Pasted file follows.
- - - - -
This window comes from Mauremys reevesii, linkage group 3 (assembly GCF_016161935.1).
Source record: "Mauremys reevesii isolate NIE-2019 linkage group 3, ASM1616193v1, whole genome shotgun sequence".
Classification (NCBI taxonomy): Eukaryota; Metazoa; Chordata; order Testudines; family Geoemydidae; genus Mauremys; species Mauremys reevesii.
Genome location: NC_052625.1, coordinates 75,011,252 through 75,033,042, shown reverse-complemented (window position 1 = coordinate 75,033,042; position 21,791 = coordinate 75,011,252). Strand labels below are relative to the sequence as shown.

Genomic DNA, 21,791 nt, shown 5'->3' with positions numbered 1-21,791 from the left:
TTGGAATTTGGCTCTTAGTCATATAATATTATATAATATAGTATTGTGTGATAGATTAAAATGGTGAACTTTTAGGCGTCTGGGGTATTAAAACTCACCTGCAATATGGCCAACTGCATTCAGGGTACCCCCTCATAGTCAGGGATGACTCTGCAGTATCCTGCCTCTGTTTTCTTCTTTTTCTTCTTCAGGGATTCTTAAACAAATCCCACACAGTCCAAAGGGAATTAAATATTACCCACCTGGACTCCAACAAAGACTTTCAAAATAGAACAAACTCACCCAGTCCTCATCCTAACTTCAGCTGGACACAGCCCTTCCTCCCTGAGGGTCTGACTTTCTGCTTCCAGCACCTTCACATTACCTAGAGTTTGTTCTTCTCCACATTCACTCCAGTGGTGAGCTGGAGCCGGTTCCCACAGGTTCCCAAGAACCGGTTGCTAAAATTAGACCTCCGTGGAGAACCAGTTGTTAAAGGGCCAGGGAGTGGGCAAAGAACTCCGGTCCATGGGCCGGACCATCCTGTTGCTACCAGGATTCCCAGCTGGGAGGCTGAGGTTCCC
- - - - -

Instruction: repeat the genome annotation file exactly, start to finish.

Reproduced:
This window comes from Mauremys reevesii, linkage group 3 (assembly GCF_016161935.1).
Source record: "Mauremys reevesii isolate NIE-2019 linkage group 3, ASM1616193v1, whole genome shotgun sequence".
Classification (NCBI taxonomy): Eukaryota; Metazoa; Chordata; order Testudines; family Geoemydidae; genus Mauremys; species Mauremys reevesii.
Genome location: NC_052625.1, coordinates 75,011,252 through 75,033,042, shown reverse-complemented (window position 1 = coordinate 75,033,042; position 21,791 = coordinate 75,011,252). Strand labels below are relative to the sequence as shown.

Genomic DNA, 21,791 nt, shown 5'->3' with positions numbered 1-21,791 from the left:
TTGGAATTTGGCTCTTAGTCATATAATATTATATAATATAGTATTGTGTGATAGATTAAAATGGTGAACTTTTAGGCGTCTGGGGTATTAAAACTCACCTGCAATATGGCCAACTGCATTCAGGGTACCCCCTCATAGTCAGGGATGACTCTGCAGTATCCTGCCTCTGTTTTCTTCTTTTTCTTCTTCAGGGATTCTTAAACAAATCCCACACAGTCCAAAGGGAATTAAATATTACCCACCTGGACTCCAACAAAGACTTTCAAAATAGAACAAACTCACCCAGTCCTCATCCTAACTTCAGCTGGACACAGCCCTTCCTCCCTGAGGGTCTGACTTTCTGCTTCCAGCACCTTCACATTACCTAGAGTTTGTTCTTCTCCACATTCACTCCAGTGGTGAGCTGGAGCCGGTTCCCACAGGTTCCCAAGAACCGGTTGCTAAAATTAGACCTCCGTGGAGAACCAGTTGTTAAAGGGCCAGGGAGTGGGCAAAGAACTCCGGTCCATGGGCCGGACCATCCTGTTGCTACCAGGATTCCCAGCTGGGAGGCTGAGGTTCCC